Computer tutors are learning to read students’ emotions, so they can provide better feedback, reports Annie Murphy Paul on the Hechinger Report.
Analyzing students’ posture in a special chair, how much pressure they exert when they click on a special mouse or the pitch of their voices can reveal “academic emotions” such as “curiosity, delight, flow, engagement, confusion, frustration and boredom.”
Some systems use wireless skin conductance sensors or cameras that analyze facial expressions and track students eyes.
“One computerized tutoring program uses ‘mind-reader software’ to identify 22 facial feature points, 12 facial expressions and six mental states,” writes Paul.
Detecting the learner’s feelings is just the first step.
A computerized tutoring program called Wayang Outpost, developed by researchers at the University of Massachusetts-Amherst, features an onscreen avatar that subtly mirrors the emotions the learner is feeling. When the learner smiles, the avatar smiles too, making the learner feel understood and supported. When the learners express negative feelings, the avatar mirrors their facial expression of, say, frustration, and offers verbal reassurance: “Sometimes I get frustrated when solving these math problems.”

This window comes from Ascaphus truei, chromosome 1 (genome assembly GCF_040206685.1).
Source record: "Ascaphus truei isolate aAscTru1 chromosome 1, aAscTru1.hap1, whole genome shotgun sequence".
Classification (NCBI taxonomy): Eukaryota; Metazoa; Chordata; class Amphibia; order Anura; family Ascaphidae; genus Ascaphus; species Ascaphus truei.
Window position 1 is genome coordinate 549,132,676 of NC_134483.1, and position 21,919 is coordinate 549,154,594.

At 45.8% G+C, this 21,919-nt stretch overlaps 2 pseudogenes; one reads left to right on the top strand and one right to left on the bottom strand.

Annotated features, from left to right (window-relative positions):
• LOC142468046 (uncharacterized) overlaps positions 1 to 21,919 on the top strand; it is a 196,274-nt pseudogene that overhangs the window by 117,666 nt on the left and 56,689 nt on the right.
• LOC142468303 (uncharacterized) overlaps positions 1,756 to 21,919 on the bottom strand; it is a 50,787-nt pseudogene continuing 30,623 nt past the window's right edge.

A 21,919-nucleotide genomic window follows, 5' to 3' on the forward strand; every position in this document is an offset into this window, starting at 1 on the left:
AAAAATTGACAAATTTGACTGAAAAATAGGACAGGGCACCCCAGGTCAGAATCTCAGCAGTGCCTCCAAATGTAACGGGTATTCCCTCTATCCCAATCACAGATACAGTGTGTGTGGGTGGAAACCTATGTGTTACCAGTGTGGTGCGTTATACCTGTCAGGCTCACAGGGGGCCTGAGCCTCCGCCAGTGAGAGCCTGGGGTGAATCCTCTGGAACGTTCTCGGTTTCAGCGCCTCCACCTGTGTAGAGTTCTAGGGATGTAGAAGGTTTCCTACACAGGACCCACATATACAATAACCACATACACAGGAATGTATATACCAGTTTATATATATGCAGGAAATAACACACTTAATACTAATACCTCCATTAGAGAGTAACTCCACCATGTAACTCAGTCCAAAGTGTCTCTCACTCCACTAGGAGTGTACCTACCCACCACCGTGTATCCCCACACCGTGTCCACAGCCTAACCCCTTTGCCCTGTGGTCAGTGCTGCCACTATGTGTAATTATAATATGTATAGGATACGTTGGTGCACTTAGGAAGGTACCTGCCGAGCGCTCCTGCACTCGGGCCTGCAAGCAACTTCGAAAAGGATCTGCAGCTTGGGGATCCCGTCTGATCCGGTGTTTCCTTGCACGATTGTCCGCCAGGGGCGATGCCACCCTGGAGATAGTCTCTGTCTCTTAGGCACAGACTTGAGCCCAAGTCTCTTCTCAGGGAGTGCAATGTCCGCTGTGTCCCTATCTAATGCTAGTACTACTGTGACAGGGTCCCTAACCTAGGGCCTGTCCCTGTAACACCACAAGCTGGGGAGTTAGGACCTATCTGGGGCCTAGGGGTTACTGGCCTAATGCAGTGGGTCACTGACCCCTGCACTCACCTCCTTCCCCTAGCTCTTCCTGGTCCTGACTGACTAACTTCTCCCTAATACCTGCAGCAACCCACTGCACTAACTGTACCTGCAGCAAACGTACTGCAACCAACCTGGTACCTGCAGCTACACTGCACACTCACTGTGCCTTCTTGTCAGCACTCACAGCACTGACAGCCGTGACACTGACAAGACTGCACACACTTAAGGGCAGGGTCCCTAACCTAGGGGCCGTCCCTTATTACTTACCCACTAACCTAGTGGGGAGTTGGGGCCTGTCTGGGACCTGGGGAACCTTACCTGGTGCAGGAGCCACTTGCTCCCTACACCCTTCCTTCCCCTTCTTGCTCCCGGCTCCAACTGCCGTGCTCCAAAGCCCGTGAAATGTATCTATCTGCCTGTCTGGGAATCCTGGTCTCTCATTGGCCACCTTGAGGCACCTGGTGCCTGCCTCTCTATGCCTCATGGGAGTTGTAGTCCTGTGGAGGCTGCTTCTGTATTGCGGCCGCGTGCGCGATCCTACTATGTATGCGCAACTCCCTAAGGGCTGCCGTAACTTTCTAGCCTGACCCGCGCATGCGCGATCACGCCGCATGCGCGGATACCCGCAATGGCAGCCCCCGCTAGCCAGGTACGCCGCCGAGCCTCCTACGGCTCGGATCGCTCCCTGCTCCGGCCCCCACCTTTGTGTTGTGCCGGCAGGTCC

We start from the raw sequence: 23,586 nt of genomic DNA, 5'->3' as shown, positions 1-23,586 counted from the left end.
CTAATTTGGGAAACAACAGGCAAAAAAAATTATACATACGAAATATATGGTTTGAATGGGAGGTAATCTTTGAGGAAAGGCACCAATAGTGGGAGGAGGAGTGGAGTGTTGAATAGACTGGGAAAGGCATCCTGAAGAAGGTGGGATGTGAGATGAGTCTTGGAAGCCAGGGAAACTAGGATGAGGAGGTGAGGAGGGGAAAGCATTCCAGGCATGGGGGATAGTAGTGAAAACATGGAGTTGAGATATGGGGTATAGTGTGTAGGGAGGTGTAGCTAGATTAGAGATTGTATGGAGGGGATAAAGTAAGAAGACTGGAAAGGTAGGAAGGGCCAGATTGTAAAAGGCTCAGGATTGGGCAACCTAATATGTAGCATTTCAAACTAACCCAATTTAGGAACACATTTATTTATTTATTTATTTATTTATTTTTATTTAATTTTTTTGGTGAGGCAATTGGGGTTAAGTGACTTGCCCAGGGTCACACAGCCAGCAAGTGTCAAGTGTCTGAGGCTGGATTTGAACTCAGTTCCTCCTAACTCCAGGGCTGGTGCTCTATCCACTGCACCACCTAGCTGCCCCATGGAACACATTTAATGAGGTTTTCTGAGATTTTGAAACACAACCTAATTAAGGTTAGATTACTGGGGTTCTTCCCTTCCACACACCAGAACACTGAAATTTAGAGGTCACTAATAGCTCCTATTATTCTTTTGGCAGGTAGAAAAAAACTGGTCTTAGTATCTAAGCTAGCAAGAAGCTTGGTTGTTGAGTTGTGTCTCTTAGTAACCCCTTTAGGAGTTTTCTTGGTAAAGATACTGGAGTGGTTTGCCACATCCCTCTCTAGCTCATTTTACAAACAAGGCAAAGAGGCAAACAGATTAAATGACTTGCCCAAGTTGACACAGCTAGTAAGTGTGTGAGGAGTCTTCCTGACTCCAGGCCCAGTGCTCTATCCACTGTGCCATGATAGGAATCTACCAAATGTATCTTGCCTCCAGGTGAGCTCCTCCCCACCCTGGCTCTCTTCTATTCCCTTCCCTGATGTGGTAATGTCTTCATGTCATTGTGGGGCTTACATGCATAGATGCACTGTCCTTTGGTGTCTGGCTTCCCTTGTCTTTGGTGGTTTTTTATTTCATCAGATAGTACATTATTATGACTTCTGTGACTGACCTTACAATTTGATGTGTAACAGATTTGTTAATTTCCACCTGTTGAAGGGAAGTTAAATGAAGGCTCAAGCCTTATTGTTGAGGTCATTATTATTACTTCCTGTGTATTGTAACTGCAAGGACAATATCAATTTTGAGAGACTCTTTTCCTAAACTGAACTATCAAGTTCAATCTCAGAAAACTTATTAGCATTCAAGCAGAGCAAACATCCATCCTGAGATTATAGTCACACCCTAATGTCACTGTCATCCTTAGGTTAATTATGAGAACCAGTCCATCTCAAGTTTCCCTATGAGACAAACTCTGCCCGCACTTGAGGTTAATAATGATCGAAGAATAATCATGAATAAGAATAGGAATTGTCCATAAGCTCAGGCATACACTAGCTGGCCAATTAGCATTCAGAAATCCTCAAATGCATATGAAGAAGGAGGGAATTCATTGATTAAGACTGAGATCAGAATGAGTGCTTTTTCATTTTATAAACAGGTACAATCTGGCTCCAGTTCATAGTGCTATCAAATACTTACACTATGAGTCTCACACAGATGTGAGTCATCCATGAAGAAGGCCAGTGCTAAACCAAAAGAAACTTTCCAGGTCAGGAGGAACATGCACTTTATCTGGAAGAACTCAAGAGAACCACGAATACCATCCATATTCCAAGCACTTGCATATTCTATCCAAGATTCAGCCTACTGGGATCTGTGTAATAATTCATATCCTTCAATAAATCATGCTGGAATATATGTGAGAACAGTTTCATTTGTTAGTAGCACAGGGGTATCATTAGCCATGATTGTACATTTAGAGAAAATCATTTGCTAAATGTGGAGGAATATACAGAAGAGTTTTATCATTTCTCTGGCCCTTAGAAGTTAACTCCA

Then — in a shift that researchers have found to be essential — the avatar pivots toward the positive. “On the other hand,” the avatar might add, “more important than getting the problem right is putting in the effort and keeping in mind that we can all do math if we try.”
Researchers try to encourage a “growth mindset,” the belief that ability improves with effort.
If the learner seems bored, for example, (Notre Dame’s Affective) AutoTutor might respond with the comment, “This stuff can be kind of dull sometimes, so I’m gonna try and help you get through it. Let’s go.” If the AutoTutor senses that the learner is confused, it might advise, “Some of this material can be confusing. Just keep going and I am sure you will get it.”
Deep learning requires struggle, say researchers in affective computing. “Students show the lowest levels of enjoyment during learning under the conditions in which they learn the most, and the feeling of confusion turns out to be the best predictor of learning.”
However, repeated failures turn confusion into “frustration, disengagement and boredom (and ultimately, minimal learning).”